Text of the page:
Learn to maximize its advantages and minimize its disadvantages, and it will serve you well all the days of your life.

Lest you think that the little .22 will be ineffective, let me, once again, make the point that shot placement is far more important than caliber, and caliber will never be an acceptable substitute for the incompetence of the operator. Should you doubt me, I suggest you reread the story of a young man named David (1 Samuel 17), who immortalized the theory by making his one small stone count... With perfect shot placement.

The .22 rifle, with sufficient stores of ammunition, will provide you with the tools to help keep you out of the victim’s column. I urge you to make the necessary adjustments in your lifestyle to acquire at least these firearms, either new, or used, as soon as possible, and add ammunition for them to your stores on a regular basis. They are the cornerstone of any assemblage of firearms. Rest assured, that you will be sufficiently armed to put meat in the pot, and defend yourself and those you are responsible for, and that's a feeling money can't buy.

Should you choose a .22 that uses magazines, buy as many as you can, budgeting for them one, or two at a time. There is no such thing as too many. If your rifle is tube fed, I would urge you to purchase two, or more Spee-D-Loaders for it. Pick up an inexpensive arrow quiver, and you’ll always have your Spee-D-Loader with you.

I suggest you equip each of your long guns with an inexpensive sling, so that like a handgun, it can be with you when you’re hands are full, and you’re busy with other things. With a little practice, you can learn to bring a long gun to high ready, or shoulder point from either the American carry (muzzle up), or African carry (muzzle down) slung position very, very quickly.

There are many who will decry the advice given herein, and urge you to make your first purchase an assault rifle in one caliber, or another. I cannot, and will not dispute their usefulness in a force on force encounter. But, that will hopefully be a rare occurrence. Your day to day needs will more probably be protecting livestock, children, and family pets from predators and vermin, or putting a little extra meat in the pot. When you have the resources to add that battle rifle, several dozen magazines, and several thousand rounds of ammunition to your inventory, by all means, do so. The guns referenced here are not the end all, be all of firearms. They represent a reasonable, and relatively inexpensive starting point for individuals and families with limited resources and a desire to start at the beginning. Become skilled in their use, learn to appreciate their versatility, and you will have the means at hand to deal with most all of what may come your way.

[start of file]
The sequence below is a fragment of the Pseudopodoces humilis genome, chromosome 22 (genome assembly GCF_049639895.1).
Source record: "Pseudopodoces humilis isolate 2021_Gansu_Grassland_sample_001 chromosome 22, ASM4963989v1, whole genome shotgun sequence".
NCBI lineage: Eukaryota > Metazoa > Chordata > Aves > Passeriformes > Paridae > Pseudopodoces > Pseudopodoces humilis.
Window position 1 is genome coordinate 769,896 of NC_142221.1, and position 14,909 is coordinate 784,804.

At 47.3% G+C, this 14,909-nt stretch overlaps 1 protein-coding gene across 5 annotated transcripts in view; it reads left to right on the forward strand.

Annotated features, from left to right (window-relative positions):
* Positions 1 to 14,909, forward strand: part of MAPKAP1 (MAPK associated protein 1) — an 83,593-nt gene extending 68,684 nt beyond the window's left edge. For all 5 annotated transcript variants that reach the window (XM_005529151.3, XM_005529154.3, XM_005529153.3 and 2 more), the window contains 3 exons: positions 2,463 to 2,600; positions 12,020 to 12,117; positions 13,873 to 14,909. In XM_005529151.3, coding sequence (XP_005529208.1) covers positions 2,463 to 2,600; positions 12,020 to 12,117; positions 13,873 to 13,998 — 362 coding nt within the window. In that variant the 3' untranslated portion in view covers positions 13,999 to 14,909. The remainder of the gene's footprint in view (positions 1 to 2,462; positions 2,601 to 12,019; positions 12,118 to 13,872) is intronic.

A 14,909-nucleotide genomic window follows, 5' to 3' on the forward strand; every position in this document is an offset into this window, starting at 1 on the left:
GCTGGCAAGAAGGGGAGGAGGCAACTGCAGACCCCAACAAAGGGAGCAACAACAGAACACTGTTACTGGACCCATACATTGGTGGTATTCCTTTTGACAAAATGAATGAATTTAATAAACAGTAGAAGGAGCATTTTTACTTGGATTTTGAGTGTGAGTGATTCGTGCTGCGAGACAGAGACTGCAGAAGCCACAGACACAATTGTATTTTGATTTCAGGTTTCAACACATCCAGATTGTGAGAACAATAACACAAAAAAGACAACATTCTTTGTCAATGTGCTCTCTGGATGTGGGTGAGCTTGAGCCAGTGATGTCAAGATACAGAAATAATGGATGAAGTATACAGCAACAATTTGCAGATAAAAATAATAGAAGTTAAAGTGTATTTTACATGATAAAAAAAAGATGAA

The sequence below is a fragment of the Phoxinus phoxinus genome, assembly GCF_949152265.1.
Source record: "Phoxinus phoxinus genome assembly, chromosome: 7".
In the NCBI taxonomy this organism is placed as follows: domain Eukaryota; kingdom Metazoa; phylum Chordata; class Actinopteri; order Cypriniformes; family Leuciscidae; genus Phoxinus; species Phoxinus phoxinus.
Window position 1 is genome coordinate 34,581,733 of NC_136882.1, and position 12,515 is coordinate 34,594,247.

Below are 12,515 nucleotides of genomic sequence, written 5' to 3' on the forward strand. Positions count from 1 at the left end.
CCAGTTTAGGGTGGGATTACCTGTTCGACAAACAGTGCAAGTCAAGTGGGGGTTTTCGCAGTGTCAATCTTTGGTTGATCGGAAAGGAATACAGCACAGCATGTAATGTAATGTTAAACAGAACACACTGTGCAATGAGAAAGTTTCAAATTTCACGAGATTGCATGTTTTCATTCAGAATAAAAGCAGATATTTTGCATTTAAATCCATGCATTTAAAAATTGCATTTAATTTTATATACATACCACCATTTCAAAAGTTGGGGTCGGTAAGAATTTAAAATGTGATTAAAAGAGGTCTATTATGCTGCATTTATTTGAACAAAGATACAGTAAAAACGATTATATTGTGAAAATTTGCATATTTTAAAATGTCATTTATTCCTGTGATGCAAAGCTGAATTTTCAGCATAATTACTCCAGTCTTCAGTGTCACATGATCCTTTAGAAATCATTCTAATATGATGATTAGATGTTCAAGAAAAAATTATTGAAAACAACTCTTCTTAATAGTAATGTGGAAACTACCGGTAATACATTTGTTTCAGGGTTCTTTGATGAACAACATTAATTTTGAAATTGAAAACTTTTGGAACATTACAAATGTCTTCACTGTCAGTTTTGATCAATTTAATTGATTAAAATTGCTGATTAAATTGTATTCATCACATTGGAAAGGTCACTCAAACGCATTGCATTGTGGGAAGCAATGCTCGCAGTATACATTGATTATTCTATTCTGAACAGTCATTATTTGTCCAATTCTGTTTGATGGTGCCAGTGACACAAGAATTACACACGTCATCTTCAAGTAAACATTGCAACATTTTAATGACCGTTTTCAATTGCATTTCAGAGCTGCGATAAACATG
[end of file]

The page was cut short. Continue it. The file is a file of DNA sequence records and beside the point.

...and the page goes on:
Should you believe that these guns are insufficient to fend off an attack, or defend innocent life, I will again remind you that there are very few among us, regardless of the firepower they have accumulated, who will be able to prevail with firepower alone in a full on assault by a group of individuals comparably equipped, and dedicated to the mission. These tools are just that, tools. You would be better served by understanding that the only weapon in your inventory that will provide a true advantage, and help level the playing field, is the one God endowed you with. The one between your ears. Planning, practice, training, and a comprehensive understanding of tactics and their implementation have usually been, and will usually be, the deciding factor when the dust finally settles. More tools may help, but will never be the final answer. Study, and practice employing/deploying alternate firing positions, perimeter warning systems, non-lethal booby traps, fall back defensive positions, sniping hides, the willingness and commitment to act decisively without hesitation, and all of those things that will give you the home field advantage. The easiest fight to win, is the one you can avoid with preemptive action. Improvise, adapt, and overcome. Out think them, instead of trying to outgun them.

We must all, unfortunately, accept the fact that life is not fair, nor is it always kind to the righteous of this world. Being a good and honorable person, and trying to do the right things, in and of themselves, will not keep you from harm’s way. Accept, and plan for the eventuality of having to protect and defend who and what you are, what is yours, and those who look to you for protection and comfort in a world that may be fraught with danger.

Find a Certified Instructor that will teach you firearm safety, proper handling techniques, and allow you to fire a number of different guns before you make your purchases. Many Instructors/Training Facilities, offer courses pertaining to employing these guns in a tactical/defensive role, and they have proven to be very effective in the hands of a trained, and skilled operator.


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© 2014  •  R.F. De Mott, CFI